Tricep Injury Treatment Menasha WI

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Joseph Edward Pilon, MD
(920) 729-9300
990 Old Plank Road
Menasha, WI
Specialties
Orthopedics
Gender
Male
Education
Medical School: Med Coll Of Wi, Milwaukee Wi 53226
Graduation Year: 1965

Data Provided By:
Kenneth L Schaufelberger
(920) 725-0077
1516 S Commercial St
Neenah, WI
Specialty
Orthopedic Surgery

Data Provided By:
James David Kuplic
(920) 731-6611
2105 E Enterprise Ave
Appleton, WI
Specialty
Orthopedic Surgery

Data Provided By:
Jon J Cherney
(920) 730-8833
2323 N Casaloma Dr
Appleton, WI
Specialty
Orthopedic Surgery

Data Provided By:
Peter F Ullrich Jr, MD
(920) 882-8200
5320 Michaels Dr
Appleton, WI
Specialties
Orthopedics
Gender
Male
Education
Medical School: Univ Of Wi Med Sch, Madison Wi 53706
Graduation Year: 1989

Data Provided By:
David A Toivonen
(920) 730-8833
2323 N Casaloma Dr
Appleton, WI
Specialty
Hand Surgery

Data Provided By:
Robert Terrence Sullivan, MD
1195 N Casaloma Dr
Appleton, WI
Specialties
Orthopedics
Gender
Male
Education
Medical School: Med Univ Of Sc Coll Of Med, Charleston Sc 29425
Graduation Year: 1999

Data Provided By:
David Alan Toivonen, MD
(920) 730-8833
2323 N Casaloma Dr
Appleton, WI
Specialties
Orthopedics, Hand Surgery
Gender
Male
Education
Medical School: Med Coll Of Wi, Milwaukee Wi 53226
Graduation Year: 1989

Data Provided By:
Etienne A Mejia
(920) 993-1643
277 Altenhofen Dr
Appleton, WI
Specialty
Orthopedic Surgery, Sports Medicine

Data Provided By:
Marissa Chu Keesler, DDS
(920) 729-0889
1524 S Commercial St
Neenah, WI
Specialties
Orthodontics/Dentofacial Orthopedics

Data Provided By:
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A Rare But Important Tendon Injury

When Popeye, the cartoon sailor man wanted to show off his muscles, he lifted his arm and flexed his biceps muscle. Every child who ever wanted to show off his or her strength has imitated this posture ever since. But when Arnold Schwarzenegger, a well-known actor in Terminator movies posed, it was always with the hands pressed together in front of his body. This body builder pose shows off the chest and triceps muscles. The triceps is located along the back of the upper arm. It's the triceps muscle that catches our attention in this article.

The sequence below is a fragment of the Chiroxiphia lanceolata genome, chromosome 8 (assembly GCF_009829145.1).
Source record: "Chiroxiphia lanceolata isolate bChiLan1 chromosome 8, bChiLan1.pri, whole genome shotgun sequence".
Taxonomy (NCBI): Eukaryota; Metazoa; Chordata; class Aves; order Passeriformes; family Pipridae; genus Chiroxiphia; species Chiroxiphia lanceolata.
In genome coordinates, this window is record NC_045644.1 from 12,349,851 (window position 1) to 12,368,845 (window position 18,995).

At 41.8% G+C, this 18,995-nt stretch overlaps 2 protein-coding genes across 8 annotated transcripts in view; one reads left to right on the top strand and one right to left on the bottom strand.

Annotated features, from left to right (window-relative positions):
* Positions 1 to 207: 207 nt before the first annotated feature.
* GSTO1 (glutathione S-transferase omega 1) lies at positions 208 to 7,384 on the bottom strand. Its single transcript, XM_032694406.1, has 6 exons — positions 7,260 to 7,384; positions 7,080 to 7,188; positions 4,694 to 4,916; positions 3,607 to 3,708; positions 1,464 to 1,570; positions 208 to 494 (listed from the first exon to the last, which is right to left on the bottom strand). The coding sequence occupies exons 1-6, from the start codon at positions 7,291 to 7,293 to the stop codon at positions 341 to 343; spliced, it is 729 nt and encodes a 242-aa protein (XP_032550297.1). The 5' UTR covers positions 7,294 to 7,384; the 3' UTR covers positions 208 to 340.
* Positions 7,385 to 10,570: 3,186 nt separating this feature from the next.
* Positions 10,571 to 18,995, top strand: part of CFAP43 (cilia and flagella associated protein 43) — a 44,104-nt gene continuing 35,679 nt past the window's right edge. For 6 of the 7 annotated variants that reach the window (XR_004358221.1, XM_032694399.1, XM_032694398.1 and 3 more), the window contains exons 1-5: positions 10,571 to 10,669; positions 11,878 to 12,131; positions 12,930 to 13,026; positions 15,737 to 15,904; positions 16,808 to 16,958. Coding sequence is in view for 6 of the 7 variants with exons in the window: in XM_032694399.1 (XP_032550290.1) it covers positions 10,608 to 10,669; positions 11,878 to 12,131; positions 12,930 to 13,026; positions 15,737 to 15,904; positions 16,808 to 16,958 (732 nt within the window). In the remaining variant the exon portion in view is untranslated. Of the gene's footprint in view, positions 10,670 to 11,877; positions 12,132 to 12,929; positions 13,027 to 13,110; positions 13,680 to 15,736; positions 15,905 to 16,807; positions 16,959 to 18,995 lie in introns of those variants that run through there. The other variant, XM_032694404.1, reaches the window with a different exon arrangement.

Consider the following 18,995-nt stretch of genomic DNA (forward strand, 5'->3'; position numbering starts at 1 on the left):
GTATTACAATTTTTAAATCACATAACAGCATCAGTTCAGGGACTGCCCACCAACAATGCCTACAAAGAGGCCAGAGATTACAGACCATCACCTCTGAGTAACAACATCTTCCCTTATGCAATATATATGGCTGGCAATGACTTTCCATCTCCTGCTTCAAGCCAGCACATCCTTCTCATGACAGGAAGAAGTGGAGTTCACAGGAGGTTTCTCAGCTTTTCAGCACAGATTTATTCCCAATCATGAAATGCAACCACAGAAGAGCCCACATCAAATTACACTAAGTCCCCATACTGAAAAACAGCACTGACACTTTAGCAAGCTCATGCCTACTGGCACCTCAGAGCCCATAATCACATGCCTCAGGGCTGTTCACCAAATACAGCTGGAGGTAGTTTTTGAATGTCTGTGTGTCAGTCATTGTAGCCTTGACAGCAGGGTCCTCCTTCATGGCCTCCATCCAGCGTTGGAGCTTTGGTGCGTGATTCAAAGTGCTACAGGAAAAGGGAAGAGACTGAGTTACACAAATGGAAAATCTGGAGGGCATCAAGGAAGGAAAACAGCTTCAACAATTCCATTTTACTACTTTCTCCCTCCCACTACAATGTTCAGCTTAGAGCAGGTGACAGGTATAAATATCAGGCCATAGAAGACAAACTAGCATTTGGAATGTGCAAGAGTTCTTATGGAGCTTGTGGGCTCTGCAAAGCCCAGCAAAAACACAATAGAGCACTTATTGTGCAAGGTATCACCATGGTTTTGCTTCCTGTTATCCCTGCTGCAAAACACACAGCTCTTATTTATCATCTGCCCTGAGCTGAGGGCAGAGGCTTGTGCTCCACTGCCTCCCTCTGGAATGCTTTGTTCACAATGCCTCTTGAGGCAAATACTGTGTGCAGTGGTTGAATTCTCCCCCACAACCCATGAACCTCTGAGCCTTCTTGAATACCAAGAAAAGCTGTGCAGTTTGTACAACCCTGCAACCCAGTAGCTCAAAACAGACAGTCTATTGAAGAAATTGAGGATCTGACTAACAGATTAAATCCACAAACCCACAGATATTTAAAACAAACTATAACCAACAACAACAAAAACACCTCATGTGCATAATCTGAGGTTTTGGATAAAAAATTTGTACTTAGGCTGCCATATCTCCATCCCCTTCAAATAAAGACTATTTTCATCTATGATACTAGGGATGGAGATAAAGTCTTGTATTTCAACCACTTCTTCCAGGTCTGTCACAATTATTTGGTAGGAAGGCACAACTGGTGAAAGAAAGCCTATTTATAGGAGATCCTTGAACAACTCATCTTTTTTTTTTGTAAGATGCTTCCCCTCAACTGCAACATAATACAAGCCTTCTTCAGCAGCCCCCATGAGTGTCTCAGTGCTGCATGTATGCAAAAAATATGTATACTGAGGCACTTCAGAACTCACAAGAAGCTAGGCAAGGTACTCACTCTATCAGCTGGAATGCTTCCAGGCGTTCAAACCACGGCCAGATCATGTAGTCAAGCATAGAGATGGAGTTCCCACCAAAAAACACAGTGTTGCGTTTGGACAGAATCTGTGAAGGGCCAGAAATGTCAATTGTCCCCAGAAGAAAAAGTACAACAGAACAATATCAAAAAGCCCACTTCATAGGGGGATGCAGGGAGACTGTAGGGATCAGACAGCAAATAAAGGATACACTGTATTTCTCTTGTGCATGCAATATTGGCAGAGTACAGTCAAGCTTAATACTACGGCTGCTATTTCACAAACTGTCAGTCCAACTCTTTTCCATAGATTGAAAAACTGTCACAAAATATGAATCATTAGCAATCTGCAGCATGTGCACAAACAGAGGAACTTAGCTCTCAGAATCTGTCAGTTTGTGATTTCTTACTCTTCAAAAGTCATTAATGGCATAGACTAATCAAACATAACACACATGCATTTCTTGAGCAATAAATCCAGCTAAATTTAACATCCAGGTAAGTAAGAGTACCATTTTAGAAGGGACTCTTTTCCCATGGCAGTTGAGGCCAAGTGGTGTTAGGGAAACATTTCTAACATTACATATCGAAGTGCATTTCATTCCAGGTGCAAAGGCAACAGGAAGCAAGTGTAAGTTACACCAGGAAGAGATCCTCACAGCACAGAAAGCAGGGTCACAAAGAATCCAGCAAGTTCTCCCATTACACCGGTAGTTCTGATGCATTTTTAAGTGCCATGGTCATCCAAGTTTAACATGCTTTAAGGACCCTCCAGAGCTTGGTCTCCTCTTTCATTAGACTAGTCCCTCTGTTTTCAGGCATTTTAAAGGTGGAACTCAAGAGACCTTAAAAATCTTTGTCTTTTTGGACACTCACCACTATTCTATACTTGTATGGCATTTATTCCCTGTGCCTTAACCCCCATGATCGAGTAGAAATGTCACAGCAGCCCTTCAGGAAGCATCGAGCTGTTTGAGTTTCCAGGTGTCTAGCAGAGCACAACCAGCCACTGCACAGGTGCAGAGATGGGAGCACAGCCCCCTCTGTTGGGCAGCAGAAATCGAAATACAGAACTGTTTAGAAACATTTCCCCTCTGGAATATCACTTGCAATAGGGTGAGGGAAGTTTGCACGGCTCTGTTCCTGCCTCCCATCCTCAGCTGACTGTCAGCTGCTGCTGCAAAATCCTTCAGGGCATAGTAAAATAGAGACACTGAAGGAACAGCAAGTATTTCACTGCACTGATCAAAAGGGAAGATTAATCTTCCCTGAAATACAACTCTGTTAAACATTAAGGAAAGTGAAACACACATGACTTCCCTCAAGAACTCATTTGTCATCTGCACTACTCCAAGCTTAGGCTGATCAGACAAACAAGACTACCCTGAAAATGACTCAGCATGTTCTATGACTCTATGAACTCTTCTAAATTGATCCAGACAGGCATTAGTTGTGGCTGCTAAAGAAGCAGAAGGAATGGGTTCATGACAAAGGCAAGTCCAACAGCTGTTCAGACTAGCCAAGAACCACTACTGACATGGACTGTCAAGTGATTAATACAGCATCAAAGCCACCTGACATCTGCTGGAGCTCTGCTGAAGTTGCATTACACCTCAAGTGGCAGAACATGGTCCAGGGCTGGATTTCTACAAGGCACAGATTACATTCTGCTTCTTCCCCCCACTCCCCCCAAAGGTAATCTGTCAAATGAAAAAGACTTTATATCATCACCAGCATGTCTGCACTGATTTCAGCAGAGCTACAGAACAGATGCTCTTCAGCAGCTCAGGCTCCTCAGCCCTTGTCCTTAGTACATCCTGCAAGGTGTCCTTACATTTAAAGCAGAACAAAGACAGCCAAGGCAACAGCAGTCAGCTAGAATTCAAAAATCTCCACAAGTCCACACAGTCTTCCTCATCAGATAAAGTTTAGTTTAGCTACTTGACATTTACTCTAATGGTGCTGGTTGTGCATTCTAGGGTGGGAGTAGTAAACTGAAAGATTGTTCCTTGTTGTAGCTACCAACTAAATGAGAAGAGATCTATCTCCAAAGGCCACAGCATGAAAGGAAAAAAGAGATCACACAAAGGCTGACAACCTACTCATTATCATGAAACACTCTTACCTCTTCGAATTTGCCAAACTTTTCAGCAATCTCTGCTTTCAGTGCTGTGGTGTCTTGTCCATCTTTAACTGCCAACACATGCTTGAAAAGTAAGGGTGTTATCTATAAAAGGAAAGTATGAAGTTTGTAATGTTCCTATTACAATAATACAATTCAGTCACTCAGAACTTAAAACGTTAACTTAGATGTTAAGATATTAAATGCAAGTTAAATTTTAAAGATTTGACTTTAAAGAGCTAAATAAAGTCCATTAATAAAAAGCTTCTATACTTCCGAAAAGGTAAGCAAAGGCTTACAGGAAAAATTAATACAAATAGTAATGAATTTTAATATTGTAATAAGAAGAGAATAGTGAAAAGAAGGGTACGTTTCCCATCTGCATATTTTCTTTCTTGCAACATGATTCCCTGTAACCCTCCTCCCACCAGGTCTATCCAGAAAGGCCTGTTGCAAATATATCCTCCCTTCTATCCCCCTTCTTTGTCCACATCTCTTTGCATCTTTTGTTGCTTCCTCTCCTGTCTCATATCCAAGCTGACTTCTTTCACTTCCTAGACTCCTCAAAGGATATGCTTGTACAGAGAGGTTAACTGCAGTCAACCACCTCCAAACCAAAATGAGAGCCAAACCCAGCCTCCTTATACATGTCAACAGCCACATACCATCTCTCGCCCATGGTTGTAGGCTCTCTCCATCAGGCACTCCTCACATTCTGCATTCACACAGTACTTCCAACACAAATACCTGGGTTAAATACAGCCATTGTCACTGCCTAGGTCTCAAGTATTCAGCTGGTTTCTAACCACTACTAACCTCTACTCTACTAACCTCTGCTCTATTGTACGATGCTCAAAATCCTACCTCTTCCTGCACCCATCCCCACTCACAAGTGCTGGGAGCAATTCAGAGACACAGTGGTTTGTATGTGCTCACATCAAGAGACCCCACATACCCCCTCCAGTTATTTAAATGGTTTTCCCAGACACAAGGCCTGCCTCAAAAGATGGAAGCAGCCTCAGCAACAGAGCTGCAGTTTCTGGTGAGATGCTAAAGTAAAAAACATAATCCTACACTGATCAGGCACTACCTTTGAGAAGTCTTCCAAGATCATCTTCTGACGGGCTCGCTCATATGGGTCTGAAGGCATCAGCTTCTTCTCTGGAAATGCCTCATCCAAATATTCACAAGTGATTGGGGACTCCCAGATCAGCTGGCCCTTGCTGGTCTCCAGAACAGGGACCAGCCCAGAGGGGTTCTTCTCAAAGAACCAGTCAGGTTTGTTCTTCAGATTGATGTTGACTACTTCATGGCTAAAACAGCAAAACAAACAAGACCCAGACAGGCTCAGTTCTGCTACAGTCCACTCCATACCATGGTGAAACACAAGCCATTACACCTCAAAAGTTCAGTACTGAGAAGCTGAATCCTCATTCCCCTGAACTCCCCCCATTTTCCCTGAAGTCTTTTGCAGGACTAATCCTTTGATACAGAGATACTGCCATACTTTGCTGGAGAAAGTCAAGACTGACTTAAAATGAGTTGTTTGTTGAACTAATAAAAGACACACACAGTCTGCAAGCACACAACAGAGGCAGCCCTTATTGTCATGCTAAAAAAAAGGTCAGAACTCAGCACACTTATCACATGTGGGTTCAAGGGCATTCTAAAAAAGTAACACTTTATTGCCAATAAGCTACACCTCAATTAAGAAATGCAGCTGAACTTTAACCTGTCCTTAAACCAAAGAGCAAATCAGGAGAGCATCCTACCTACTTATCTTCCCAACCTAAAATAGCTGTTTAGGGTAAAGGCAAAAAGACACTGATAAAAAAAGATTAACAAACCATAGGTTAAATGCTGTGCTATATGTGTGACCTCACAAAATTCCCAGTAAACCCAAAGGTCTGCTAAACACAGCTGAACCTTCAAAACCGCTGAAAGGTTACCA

The triceps muscle doesn't tear or rupture very often. In fact, of all the tendons in the body that do get injured, injuries affecting this one are reported the least often. When it does happen, it's usually in a professional-level football player or weight lifter. Of course, the nature of these sports with potentially violent contact or powerful lifts increases the risk of this type of injury. But the illegal use of steroids to build up the muscles can lead to rupture of the triceps tendon, too. Anyone who falls on an outstretched hand is at risk for a triceps injury. Getting cut with a knife or other sharp object such as a piece of glass can also disrupt the muscle and/or its tendon at its attachment.

The triceps tendon is a broad three-sectioned muscle that comes down along the back of the upper arm from the shoulder and inserts into the back of the elbow. The place where these three sections meet into one tendon and attaches to the bone is called the triceps footprint. When the muscle is completely torn, the tendon usually pulls away from its footprint. Sometimes the traumatic event is so powerful that the tendon pulls away still attached to the footprint, taking a piece of the underlying bone with it. Because the muscle functions to straighten the elbow, when it is ruptured, arm extension is compromised.

What does a torn triceps look and feel like? First, there's pain reported along the back of the elbow and visible swelling there. It is very tender to touch in this same area. Often, there's a large indentation in the skin called a defect just above the olecranon (point of the elbow). The defect can be seen and felt.

There may be weakness with elbow extension against resistance. The patient may not be able to extend (straighten) the elbow at all or only through part of the normal range-of-motion. But surprisingly, a completely ruptured triceps doesn't mean the patient won't always be unable to extend the elbow against resistance. There is another muscle that helps the triceps (the anconeus) and it may compensate for the loss of the main muscle.

The examining physician can do a clinical test to look for a triceps rupture. It's modified from a test for ruptures of the Achilles tendon at the back of the foot/heel. A squeezing pressure is applied by the examiner to the triceps muscle. The test is done with the patient lying face down on an examining table. The elbow is bent ...

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